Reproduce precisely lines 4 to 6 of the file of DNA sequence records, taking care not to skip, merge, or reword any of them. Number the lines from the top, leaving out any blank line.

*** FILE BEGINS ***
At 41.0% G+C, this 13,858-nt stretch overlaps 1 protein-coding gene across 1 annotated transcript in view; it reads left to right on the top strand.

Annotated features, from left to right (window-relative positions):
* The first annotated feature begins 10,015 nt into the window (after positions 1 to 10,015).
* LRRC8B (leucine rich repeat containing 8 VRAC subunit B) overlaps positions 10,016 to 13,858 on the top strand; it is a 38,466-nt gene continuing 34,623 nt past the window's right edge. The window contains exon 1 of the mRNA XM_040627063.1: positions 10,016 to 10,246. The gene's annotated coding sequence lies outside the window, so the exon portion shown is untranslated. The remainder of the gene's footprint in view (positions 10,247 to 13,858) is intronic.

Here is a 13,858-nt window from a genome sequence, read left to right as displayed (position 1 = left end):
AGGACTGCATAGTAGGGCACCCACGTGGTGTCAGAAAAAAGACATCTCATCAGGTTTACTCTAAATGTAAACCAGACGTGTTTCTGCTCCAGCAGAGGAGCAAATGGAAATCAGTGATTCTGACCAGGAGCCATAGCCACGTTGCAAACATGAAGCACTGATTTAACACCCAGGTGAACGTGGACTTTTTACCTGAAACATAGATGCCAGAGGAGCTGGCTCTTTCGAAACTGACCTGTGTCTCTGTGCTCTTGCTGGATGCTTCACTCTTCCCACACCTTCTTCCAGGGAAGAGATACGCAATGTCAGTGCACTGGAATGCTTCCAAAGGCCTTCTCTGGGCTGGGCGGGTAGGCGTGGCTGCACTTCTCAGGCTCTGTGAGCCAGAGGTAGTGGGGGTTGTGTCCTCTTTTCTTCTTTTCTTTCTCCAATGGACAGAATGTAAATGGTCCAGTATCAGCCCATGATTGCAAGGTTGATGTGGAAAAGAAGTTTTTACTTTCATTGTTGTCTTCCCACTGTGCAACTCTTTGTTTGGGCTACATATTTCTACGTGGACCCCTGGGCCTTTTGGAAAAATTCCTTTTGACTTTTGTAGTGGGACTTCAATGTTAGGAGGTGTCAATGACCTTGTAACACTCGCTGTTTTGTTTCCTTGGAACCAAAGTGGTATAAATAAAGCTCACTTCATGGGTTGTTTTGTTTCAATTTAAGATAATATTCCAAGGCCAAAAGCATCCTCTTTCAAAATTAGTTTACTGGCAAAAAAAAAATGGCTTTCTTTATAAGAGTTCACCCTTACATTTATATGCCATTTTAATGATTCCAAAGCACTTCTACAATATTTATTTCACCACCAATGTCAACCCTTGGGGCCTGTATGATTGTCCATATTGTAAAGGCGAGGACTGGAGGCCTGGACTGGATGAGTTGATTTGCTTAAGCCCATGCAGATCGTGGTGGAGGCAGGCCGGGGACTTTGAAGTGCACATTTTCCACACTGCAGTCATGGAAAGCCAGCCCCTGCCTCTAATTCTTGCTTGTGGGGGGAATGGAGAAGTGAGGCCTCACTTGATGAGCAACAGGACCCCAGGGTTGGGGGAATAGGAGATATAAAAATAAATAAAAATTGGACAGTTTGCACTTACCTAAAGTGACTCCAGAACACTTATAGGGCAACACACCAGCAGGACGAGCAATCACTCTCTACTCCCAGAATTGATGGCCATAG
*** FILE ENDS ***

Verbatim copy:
* LRRC8B (leucine rich repeat containing 8 VRAC subunit B) overlaps positions 10,016 to 13,858 on the top strand; it is a 38,466-nt gene continuing 34,623 nt past the window's right edge. The window contains exon 1 of the mRNA XM_040627063.1: positions 10,016 to 10,246. The gene's annotated coding sequence lies outside the window, so the exon portion shown is untranslated. The remainder of the gene's footprint in view (positions 10,247 to 13,858) is intronic.

Here is a 13,858-nt window from a genome sequence, read left to right as displayed (position 1 = left end):
AGGACTGCATAGTAGGGCACCCACGTGGTGTCAGAAAAAAGACATCTCATCAGGTTTACTCTAAATGTAAACCAGACGTGTTTCTGCTCCAGCAGAGGAGCAAATGGAAATCAGTGATTCTGACCAGGAGCCATAGCCACGTTGCAAACATGAAGCACTGATTTAACACCCAGGTGAACGTGGACTTTTTACCTGAAACATAGATGCCAGAGGAGCTGGCTCTTTCGAAACTGACCTGTGTCTCTGTGCTCTTGCTGGATGCTTCACTCTTCCCACACCTTCTTCCAGGGAAGAGATACGCAATGTCAGTGCACTGGAATGCTTCCAAAGGCCTTCTCTGGGCTGGGCGGGTAGGCGTGGCTGCACTTCTCAGGCTCTGTGAGCCAGAGGTAGTGGGGGTTGTGTCCTCTTTTCTTCTTTTCTTTCTCCAATGGACAGAATGTAAATGGTCCAGTATCAGCCCATGATTGCAAGGTTGATGTGGAAAAGAAGTTTTTACTTTCATTGTTGTCTTCCCACTGTGCAACTCTTTGTTTGGGCTACATATTTCTACGTGGACCCCTGGGCCTTTTGGAAAAATTCCTTTTGACTTTTGTAGTGGGACTTCAATGTTAGGAGGTGTCAATGACCTTGTAACACTCGCTGTTTTGTTTCCTTGGAACCAAAGTGGTATAAATAAAGCTCACTTCATGGGTTGTTTTGTTTCAATTTAAGATAATATTCCAAGGCCAAAAGCATCCTCTTTCAAAATTAGTTTACTGGCAAAAAAAAAATGGCTTTCTTTATAAGAGTTCACCCTTACATTTATATGCCATTTTAATGATTCCAAAGCACTTCTACAATATTTATTTCACCACCAATGTCAACCCTTGGGGCCTGTATGATTGTCCATATTGTAAAGGCGAGGACTGGAGGCCTGGACTGGATGAGTTGATTTGCTTAAGCCCATGCAGATCGTGGTGGAGGCAGGCCGGGGACTTTGAAGTGCACATTTTCCACACTGCAGTCATGGAAAGCCAGCCCCTGCCTCTAATTCTTGCTTGTGGGGGGAATGGAGAAGTGAGGCCTCACTTGATGAGCAACAGGACCCCAGGGTTGGGGGAATAGGAGATATAAAAATAAATAAAAATTGGACAGTTTGCACTTACCTAAAGTGACTCCAGAACACTTATAGGGCAACACACCAGCAGGACGAGCAATCACTCTCTACTCCCAGAATTGATGGCCATAG